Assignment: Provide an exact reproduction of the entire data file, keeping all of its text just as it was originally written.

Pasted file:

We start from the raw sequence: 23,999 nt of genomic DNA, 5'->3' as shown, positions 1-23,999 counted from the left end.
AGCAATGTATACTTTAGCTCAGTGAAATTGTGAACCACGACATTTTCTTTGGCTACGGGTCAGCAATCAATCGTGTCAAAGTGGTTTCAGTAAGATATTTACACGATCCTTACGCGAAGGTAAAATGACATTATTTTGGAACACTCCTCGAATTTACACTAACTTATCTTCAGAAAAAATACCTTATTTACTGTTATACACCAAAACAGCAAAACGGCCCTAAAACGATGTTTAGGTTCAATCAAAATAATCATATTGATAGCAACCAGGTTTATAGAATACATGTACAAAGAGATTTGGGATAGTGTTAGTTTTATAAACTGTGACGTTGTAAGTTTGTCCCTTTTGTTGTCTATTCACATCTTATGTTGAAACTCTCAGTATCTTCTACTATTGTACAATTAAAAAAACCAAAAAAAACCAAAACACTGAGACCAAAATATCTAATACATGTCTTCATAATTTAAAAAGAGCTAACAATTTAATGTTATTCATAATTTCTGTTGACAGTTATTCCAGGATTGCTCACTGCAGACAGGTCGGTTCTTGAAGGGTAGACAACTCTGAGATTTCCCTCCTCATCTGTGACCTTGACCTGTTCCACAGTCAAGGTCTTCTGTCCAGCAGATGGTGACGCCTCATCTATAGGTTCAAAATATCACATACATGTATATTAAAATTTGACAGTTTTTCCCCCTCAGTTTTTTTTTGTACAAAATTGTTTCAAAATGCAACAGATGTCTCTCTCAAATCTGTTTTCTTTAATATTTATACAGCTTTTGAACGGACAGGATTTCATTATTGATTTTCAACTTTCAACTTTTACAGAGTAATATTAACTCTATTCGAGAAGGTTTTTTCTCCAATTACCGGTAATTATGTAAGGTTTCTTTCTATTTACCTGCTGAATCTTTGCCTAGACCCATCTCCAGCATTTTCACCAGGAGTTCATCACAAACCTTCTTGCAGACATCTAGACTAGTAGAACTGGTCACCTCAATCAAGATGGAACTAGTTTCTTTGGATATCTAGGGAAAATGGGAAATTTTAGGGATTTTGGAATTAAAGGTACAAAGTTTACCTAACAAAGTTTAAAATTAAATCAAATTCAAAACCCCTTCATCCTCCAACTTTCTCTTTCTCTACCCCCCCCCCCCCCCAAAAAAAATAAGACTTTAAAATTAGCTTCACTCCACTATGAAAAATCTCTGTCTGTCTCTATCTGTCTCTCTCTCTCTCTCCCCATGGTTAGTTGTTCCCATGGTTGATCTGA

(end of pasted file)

We start from the raw sequence: 23,999 nt of genomic DNA, 5'->3' as shown, positions 1-23,999 counted from the left end.
AGCAATGTATACTTTAGCTCAGTGAAATTGTGAACCACGACATTTTCTTTGGCTACGGGTCAGCAATCAATCGTGTCAAAGTGGTTTCAGTAAGATATTTACACGATCCTTACGCGAAGGTAAAATGACATTATTTTGGAACACTCCTCGAATTTACACTAACTTATCTTCAGAAAAAATACCTTATTTACTGTTATACACCAAAACAGCAAAACGGCCCTAAAACGATGTTTAGGTTCAATCAAAATAATCATATTGATAGCAACCAGGTTTATAGAATACATGTACAAAGAGATTTGGGATAGTGTTAGTTTTATAAACTGTGACGTTGTAAGTTTGTCCCTTTTGTTGTCTATTCACATCTTATGTTGAAACTCTCAGTATCTTCTACTATTGTACAATTAAAAAAACCAAAAAAAACCAAAACACTGAGACCAAAATATCTAATACATGTCTTCATAATTTAAAAAGAGCTAACAATTTAATGTTATTCATAATTTCTGTTGACAGTTATTCCAGGATTGCTCACTGCAGACAGGTCGGTTCTTGAAGGGTAGACAACTCTGAGATTTCCCTCCTCATCTGTGACCTTGACCTGTTCCACAGTCAAGGTCTTCTGTCCAGCAGATGGTGACGCCTCATCTATAGGTTCAAAATATCACATACATGTATATTAAAATTTGACAGTTTTTCCCCCTCAGTTTTTTTTTGTACAAAATTGTTTCAAAATGCAACAGATGTCTCTCTCAAATCTGTTTTCTTTAATATTTATACAGCTTTTGAACGGACAGGATTTCATTATTGATTTTCAACTTTCAACTTTTACAGAGTAATATTAACTCTATTCGAGAAGGTTTTTTCTCCAATTACCGGTAATTATGTAAGGTTTCTTTCTATTTACCTGCTGAATCTTTGCCTAGACCCATCTCCAGCATTTTCACCAGGAGTTCATCACAAACCTTCTTGCAGACATCTAGACTAGTAGAACTGGTCACCTCAATCAAGATGGAACTAGTTTCTTTGGATATCTAGGGAAAATGGGAAATTTTAGGGATTTTGGAATTAAAGGTACAAAGTTTACCTAACAAAGTTTAAAATTAAATCAAATTCAAAACCCCTTCATCCTCCAACTTTCTCTTTCTCTACCCCCCCCCCCCCCCAAAAAAAATAAGACTTTAAAATTAGCTTCACTCCACTATGAAAAATCTCTGTCTGTCTCTATCTGTCTCTCTCTCTCTCTCCCCATGGTTAGTTGTTCCCATGGTTGATCTGA